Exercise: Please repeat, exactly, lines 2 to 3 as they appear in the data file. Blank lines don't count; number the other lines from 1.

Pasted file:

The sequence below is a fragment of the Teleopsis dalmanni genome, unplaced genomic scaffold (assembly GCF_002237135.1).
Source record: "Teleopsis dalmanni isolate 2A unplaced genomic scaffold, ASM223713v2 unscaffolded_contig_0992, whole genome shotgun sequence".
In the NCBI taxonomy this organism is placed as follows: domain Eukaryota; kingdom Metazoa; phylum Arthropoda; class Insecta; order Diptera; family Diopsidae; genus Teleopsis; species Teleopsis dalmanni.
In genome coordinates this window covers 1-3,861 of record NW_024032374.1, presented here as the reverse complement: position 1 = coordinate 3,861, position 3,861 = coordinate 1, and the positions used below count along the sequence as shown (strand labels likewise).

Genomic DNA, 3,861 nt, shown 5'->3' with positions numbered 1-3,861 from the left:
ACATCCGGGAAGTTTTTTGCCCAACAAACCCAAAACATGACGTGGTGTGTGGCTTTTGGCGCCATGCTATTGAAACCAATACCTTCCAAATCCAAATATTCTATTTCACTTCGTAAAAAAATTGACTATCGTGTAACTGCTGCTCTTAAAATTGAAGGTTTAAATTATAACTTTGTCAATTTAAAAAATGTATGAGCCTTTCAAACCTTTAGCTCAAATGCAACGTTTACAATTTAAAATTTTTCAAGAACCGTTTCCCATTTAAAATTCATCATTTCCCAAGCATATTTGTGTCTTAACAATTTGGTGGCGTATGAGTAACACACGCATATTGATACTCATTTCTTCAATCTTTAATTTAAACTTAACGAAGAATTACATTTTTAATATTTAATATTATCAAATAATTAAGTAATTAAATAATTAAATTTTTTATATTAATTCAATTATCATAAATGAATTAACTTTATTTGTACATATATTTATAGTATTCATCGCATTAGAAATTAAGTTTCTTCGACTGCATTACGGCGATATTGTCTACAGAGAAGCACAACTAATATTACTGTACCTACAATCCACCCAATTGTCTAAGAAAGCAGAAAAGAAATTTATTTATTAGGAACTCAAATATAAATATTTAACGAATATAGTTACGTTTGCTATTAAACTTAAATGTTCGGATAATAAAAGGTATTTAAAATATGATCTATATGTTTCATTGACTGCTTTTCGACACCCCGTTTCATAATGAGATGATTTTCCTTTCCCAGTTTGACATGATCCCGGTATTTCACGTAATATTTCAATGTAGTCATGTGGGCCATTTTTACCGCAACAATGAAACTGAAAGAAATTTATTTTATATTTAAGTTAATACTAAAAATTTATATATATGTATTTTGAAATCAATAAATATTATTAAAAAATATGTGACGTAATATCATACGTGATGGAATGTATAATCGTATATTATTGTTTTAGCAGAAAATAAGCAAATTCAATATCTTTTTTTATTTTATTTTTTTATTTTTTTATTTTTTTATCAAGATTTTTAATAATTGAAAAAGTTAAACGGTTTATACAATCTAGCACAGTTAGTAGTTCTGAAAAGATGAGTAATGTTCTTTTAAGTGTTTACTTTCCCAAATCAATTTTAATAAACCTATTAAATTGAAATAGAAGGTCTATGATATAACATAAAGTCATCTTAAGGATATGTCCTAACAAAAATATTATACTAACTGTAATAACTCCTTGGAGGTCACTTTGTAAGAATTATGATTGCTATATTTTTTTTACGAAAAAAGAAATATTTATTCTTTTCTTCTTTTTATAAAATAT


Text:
Source record: "Teleopsis dalmanni isolate 2A unplaced genomic scaffold, ASM223713v2 unscaffolded_contig_0992, whole genome shotgun sequence".
In the NCBI taxonomy this organism is placed as follows: domain Eukaryota; kingdom Metazoa; phylum Arthropoda; class Insecta; order Diptera; family Diopsidae; genus Teleopsis; species Teleopsis dalmanni.